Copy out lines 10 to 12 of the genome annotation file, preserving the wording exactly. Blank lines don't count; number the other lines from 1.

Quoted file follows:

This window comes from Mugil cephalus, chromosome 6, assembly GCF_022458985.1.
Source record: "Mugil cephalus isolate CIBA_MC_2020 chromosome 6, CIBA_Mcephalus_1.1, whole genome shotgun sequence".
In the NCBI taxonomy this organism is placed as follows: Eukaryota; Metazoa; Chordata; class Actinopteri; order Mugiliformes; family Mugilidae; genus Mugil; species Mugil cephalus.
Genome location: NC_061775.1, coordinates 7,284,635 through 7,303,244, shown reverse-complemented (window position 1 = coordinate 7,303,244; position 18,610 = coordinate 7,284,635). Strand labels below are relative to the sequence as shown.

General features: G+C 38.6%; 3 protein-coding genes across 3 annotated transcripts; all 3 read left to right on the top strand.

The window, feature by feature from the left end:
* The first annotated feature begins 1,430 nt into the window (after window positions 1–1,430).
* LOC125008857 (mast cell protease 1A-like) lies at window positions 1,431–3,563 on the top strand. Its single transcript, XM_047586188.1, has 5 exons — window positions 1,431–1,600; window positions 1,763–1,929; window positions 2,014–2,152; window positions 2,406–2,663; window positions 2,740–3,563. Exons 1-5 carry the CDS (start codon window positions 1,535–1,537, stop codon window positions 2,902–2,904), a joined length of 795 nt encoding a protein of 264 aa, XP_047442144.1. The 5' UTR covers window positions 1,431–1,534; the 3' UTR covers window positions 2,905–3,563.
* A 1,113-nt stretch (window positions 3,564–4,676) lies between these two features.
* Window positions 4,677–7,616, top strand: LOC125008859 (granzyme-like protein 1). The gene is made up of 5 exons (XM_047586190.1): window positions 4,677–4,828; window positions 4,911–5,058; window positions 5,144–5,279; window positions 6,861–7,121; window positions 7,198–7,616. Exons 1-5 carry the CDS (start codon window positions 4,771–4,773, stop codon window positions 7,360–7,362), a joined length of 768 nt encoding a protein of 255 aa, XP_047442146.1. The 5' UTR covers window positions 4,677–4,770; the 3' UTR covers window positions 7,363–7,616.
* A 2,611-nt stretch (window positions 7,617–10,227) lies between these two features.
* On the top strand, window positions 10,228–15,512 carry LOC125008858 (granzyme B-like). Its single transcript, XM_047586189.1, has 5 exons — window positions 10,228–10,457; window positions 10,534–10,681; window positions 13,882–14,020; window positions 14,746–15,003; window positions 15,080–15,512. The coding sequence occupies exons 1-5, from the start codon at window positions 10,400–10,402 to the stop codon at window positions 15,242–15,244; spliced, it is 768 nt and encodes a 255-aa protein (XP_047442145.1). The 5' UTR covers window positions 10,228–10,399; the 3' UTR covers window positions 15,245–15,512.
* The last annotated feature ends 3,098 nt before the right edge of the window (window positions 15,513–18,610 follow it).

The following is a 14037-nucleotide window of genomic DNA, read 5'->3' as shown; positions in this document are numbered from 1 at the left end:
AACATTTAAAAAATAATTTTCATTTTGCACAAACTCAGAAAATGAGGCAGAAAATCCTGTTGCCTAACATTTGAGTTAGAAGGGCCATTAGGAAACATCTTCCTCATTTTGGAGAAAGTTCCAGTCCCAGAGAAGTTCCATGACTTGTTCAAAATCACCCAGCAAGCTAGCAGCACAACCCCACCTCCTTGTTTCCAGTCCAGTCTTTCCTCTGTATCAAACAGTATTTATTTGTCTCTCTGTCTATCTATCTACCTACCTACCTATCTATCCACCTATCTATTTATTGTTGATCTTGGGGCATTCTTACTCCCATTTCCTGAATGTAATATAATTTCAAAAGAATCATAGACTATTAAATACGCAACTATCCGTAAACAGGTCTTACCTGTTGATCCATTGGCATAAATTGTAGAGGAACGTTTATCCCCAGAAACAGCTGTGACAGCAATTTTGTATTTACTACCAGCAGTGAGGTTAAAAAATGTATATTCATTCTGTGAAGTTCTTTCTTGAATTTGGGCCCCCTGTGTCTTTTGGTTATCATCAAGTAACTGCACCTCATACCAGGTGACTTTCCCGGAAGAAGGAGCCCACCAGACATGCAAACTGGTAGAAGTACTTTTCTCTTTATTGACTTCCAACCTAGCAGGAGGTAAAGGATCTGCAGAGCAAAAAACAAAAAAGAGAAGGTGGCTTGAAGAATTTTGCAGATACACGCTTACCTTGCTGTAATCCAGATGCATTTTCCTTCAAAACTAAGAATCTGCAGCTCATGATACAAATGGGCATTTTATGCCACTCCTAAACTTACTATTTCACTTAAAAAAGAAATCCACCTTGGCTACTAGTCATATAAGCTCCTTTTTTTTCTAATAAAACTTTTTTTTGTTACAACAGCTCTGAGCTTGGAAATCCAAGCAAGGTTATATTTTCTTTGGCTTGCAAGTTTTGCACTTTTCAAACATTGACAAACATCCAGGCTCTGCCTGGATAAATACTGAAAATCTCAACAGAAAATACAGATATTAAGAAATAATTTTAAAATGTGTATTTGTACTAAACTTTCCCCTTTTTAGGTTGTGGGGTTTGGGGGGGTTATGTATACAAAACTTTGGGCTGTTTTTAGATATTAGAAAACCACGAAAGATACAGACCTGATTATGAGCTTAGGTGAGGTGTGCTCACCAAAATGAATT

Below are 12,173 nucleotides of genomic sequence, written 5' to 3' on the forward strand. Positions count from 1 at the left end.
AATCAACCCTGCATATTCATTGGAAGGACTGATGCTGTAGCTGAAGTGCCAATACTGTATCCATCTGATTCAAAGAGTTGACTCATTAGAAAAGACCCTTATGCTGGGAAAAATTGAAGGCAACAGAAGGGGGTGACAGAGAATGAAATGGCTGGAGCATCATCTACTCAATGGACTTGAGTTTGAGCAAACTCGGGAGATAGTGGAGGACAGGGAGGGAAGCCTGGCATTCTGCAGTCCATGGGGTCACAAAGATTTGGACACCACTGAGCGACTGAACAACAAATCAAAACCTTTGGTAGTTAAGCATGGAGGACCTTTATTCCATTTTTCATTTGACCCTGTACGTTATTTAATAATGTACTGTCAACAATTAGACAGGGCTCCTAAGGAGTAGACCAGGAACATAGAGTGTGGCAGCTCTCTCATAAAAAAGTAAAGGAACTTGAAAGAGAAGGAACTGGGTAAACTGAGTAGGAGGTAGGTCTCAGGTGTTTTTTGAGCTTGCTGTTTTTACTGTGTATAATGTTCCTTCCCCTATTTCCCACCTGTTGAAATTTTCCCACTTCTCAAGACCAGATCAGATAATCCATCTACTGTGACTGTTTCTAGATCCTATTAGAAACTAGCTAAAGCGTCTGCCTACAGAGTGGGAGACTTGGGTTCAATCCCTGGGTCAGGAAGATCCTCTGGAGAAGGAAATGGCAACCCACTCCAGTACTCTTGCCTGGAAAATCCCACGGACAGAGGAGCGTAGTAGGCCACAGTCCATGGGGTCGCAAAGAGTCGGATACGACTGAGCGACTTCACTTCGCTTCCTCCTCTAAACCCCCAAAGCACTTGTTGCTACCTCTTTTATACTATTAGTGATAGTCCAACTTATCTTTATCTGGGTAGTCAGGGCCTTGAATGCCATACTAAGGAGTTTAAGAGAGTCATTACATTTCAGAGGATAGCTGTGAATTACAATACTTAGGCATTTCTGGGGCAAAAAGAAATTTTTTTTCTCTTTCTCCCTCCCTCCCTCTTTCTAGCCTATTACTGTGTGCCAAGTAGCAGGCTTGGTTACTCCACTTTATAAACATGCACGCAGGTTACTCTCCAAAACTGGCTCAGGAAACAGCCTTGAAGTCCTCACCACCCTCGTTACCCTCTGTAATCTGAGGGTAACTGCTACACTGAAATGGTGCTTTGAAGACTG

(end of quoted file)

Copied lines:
* Window positions 4,677–7,616, top strand: LOC125008859 (granzyme-like protein 1). The gene is made up of 5 exons (XM_047586190.1): window positions 4,677–4,828; window positions 4,911–5,058; window positions 5,144–5,279; window positions 6,861–7,121; window positions 7,198–7,616. Exons 1-5 carry the CDS (start codon window positions 4,771–4,773, stop codon window positions 7,360–7,362), a joined length of 768 nt encoding a protein of 255 aa, XP_047442146.1. The 5' UTR covers window positions 4,677–4,770; the 3' UTR covers window positions 7,363–7,616.
* A 2,611-nt stretch (window positions 7,617–10,227) lies between these two features.
* On the top strand, window positions 10,228–15,512 carry LOC125008858 (granzyme B-like). Its single transcript, XM_047586189.1, has 5 exons — window positions 10,228–10,457; window positions 10,534–10,681; window positions 13,882–14,020; window positions 14,746–15,003; window positions 15,080–15,512. The coding sequence occupies exons 1-5, from the start codon at window positions 10,400–10,402 to the stop codon at window positions 15,242–15,244; spliced, it is 768 nt and encodes a 255-aa protein (XP_047442145.1). The 5' UTR covers window positions 10,228–10,399; the 3' UTR covers window positions 15,245–15,512.